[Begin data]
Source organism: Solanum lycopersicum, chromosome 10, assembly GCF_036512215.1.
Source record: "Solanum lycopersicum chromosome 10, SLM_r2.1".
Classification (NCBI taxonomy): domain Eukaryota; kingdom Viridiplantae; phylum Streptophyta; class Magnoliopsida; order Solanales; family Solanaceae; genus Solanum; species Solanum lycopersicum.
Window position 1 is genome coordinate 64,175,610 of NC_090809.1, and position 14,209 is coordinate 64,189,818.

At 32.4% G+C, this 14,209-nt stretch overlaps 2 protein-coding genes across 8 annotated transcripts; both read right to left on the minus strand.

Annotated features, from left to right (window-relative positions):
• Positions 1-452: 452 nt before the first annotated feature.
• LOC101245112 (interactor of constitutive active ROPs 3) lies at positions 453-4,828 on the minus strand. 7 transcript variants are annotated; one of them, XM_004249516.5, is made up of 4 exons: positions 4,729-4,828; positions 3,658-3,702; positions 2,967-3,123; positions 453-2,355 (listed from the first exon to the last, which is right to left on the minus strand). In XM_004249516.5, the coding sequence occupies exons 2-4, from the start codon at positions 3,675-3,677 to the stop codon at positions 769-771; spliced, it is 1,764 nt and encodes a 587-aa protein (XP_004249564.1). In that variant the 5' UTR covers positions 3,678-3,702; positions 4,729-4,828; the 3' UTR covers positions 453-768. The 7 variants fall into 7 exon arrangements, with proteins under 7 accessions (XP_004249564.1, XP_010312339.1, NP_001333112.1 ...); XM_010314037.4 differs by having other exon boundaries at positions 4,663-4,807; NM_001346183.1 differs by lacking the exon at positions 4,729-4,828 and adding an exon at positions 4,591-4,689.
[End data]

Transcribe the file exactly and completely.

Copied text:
Source organism: Solanum lycopersicum, chromosome 10, assembly GCF_036512215.1.
Source record: "Solanum lycopersicum chromosome 10, SLM_r2.1".
Classification (NCBI taxonomy): domain Eukaryota; kingdom Viridiplantae; phylum Streptophyta; class Magnoliopsida; order Solanales; family Solanaceae; genus Solanum; species Solanum lycopersicum.
Window position 1 is genome coordinate 64,175,610 of NC_090809.1, and position 14,209 is coordinate 64,189,818.

At 32.4% G+C, this 14,209-nt stretch overlaps 2 protein-coding genes across 8 annotated transcripts; both read right to left on the minus strand.

Annotated features, from left to right (window-relative positions):
• Positions 1-452: 452 nt before the first annotated feature.
• LOC101245112 (interactor of constitutive active ROPs 3) lies at positions 453-4,828 on the minus strand. 7 transcript variants are annotated; one of them, XM_004249516.5, is made up of 4 exons: positions 4,729-4,828; positions 3,658-3,702; positions 2,967-3,123; positions 453-2,355 (listed from the first exon to the last, which is right to left on the minus strand). In XM_004249516.5, the coding sequence occupies exons 2-4, from the start codon at positions 3,675-3,677 to the stop codon at positions 769-771; spliced, it is 1,764 nt and encodes a 587-aa protein (XP_004249564.1). In that variant the 5' UTR covers positions 3,678-3,702; positions 4,729-4,828; the 3' UTR covers positions 453-768. The 7 variants fall into 7 exon arrangements, with proteins under 7 accessions (XP_004249564.1, XP_010312339.1, NP_001333112.1 ...); XM_010314037.4 differs by having other exon boundaries at positions 4,663-4,807; NM_001346183.1 differs by lacking the exon at positions 4,729-4,828 and adding an exon at positions 4,591-4,689.